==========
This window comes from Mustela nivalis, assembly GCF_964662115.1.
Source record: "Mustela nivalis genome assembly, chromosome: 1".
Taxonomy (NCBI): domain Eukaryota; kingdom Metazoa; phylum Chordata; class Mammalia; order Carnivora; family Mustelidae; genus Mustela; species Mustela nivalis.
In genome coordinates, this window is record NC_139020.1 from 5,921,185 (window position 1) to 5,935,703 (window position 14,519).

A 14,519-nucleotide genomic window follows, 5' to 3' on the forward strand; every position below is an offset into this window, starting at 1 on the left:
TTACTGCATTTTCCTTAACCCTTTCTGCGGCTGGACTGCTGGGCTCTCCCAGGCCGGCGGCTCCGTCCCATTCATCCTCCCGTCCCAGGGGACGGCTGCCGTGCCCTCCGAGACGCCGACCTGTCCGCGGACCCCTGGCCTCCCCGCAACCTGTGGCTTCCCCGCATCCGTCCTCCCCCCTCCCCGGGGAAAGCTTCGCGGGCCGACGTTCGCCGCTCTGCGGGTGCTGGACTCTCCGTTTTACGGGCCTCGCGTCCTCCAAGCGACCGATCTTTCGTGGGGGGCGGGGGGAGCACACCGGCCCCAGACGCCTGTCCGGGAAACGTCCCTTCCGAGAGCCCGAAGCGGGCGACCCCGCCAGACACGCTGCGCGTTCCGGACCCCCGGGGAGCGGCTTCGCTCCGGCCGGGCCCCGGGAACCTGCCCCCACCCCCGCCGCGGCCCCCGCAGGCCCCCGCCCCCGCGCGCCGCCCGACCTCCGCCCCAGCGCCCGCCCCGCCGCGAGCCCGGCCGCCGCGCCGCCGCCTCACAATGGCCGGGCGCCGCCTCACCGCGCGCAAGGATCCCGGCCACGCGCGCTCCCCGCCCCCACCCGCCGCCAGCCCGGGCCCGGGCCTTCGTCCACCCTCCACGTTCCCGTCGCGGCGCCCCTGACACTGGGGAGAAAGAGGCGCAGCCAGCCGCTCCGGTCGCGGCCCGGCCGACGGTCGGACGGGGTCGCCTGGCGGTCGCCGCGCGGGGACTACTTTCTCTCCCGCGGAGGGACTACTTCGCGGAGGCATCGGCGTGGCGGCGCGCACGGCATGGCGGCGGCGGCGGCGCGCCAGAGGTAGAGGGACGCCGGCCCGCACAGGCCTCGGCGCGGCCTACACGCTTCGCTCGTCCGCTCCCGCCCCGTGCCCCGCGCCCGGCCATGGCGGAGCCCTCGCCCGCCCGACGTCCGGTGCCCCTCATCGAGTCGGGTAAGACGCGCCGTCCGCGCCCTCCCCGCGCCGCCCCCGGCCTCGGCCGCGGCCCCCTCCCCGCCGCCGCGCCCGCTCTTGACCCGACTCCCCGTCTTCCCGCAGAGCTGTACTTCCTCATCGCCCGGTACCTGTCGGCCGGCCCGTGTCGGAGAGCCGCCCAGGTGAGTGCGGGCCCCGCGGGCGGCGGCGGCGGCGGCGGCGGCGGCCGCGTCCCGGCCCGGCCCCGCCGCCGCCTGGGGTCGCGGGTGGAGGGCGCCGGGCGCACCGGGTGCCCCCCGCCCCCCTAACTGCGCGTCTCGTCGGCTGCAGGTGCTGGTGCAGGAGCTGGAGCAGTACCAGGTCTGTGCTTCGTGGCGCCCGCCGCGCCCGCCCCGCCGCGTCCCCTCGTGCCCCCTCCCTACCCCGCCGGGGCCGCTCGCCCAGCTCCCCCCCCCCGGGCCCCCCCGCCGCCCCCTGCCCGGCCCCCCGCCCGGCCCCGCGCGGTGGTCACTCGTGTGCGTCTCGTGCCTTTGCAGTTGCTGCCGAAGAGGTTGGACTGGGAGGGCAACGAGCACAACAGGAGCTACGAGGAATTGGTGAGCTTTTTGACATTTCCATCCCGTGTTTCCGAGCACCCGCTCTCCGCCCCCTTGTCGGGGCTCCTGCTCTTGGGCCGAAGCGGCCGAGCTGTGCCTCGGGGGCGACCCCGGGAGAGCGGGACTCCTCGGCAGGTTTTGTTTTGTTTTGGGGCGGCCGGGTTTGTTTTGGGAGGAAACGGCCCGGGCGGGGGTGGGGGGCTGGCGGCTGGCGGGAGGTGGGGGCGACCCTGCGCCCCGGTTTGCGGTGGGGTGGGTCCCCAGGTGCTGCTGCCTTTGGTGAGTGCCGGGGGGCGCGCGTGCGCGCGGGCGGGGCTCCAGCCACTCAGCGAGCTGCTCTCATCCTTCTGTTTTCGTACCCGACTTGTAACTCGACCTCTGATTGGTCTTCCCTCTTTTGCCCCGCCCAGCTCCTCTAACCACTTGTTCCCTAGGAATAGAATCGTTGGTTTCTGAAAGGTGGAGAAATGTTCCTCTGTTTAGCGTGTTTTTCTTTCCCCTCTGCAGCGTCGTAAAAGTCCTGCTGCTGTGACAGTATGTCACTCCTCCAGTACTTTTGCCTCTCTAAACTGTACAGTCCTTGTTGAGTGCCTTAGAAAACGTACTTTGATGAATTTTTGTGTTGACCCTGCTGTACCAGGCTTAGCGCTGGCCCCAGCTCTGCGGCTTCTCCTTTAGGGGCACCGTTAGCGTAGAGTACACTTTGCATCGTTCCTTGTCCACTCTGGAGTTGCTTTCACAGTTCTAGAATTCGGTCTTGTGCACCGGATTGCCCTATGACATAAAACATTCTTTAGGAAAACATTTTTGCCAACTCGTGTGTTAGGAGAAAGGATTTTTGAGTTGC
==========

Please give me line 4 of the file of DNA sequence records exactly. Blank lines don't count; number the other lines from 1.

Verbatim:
In genome coordinates, this window is record NC_139020.1 from 5,921,185 (window position 1) to 5,935,703 (window position 14,519).